There’s a good chance that 2013’s batch of police dogs are the cutest ever.
Track those eyeballs upwards of couple of degrees and just look at them – don’t you just want to snuggle them?
Now jump forward a few months. Some of the cuteness has been retained but you probably wouldn’t break down into a jibbering mess if you were to see them in the street. They’ve got a toughened look in their eyes and some serious training under their collars. They’re police dogs.
You may remember last year I went for a shift with our dog units to help give you an insight about what they do to help our officers. Much barking, sniffing and one cute video of police puppies later I came away with a much better understanding of what our K9 colleagues are capable of.
Well, with the latest breeds hot off the production line, some of whom have been named by yourselves in last month’s #nameourpups competition, I thought it might be interesting to look from the other side at what it’s like working alongside the dog units when we’re out on patrol.
We use police dogs because they have many advantages over us humans – they’ve got really long tongues, better noses, more/sharper teeth, are willing to jump into lakes, can bark, are furry – the list goes on.
It’s these features that us officers find really useful when we arrive at incidents, particularly working on the response team the abilities of the dogs to bite things or to sniff things and then maybe bite them later.
For the first ‘skill’, biting and generally being frightening, we’ll often ask for a police dog to join us if there are reports that people are fighting or duelling with sharp objects.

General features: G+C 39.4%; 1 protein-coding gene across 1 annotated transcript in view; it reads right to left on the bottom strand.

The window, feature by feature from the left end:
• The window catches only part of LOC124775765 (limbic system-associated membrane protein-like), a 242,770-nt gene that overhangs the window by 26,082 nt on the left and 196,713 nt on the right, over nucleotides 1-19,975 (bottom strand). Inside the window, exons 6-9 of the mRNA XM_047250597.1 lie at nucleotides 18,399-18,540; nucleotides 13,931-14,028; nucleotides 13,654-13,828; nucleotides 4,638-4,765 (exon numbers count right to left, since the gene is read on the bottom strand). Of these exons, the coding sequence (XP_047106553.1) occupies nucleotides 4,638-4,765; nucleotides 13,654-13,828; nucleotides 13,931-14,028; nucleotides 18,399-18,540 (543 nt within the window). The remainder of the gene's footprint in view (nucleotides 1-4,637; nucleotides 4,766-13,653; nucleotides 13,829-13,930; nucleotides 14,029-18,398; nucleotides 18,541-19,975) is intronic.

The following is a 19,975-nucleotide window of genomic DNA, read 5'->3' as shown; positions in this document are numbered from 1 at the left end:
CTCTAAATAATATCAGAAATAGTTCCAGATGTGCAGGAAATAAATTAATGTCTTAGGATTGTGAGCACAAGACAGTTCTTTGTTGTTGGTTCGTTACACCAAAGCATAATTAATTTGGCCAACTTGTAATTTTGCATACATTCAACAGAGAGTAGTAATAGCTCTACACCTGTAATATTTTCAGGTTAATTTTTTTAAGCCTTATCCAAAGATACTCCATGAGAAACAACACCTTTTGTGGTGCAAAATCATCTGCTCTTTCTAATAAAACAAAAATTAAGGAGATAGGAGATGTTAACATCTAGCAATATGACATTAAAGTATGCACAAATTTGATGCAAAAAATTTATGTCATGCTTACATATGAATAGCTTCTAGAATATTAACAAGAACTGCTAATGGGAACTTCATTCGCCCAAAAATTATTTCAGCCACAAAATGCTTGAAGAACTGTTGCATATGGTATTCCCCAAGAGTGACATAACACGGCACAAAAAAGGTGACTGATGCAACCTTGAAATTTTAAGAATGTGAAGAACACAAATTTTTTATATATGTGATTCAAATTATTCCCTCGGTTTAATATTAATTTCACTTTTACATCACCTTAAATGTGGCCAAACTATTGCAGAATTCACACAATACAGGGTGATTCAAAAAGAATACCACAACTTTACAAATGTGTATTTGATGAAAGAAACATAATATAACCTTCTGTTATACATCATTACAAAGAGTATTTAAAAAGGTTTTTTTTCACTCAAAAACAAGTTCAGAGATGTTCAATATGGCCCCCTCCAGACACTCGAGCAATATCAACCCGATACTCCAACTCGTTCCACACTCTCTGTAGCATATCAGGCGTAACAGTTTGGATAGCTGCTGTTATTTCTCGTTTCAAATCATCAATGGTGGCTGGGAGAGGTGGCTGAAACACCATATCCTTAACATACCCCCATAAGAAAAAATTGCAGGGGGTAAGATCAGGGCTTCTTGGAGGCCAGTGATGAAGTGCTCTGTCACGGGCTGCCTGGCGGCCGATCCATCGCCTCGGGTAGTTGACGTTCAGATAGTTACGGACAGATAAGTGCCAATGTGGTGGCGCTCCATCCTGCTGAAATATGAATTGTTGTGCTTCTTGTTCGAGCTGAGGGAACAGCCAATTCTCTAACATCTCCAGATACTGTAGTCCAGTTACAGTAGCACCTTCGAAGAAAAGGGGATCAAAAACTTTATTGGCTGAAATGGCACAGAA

Both the dogs and their handlers have special training to deal with these situations which on a serious note does extend further than ‘bite first, ask questions later’.
The presence of a police dog is often enough to diffuse situations peacefully (barking aside), and whilst police dogs are deployed fairly regularly, few of these deployments end in a suspect having a police dog dangling off his arm.
That dogs are able to bring some of the ‘colourful disagreements’ that we attend to an end without the need for force is much appreciated as it reduces the chances that us officers might come to harm.
This said, the police dogs can’t differentiate between police and suspects and so when we hear the handler yell “DOG ON THE LOOSE” we all become a little nervous…
For the second skill of our dogs, smelling at stuff really well, this comes in handy when someone has decided that rather than having a nice chat with ourselves, they’d rather make good on their legs and exit stage left.
Whilst we do sometimes deal with criminals so unwashed we could track them without a dog, for the most part the dog does a much better job than we can and is able to follow people’s scents over a greater distance.
As this is the case we tend to point the dog handler in the right direction and then he or she is literally dragged down the street by their dog who understands our pointing hand gestures mean, to quote the 1995 Judge Dredd film, ‘meat is back on the menu’.
Competition is tight to get onto the dog unit, both for the humans and the dogs, meaning that only the best handlers and the cleverest dogs with the sharpest noses/teeth make the grade.
This is why our dog unit is such a valuable tool to ourselves and why if someone is ever told to do something by a dog handler, they’d really best do it otherwise their dog will show them just how far they’ve come since being an adorable puppy!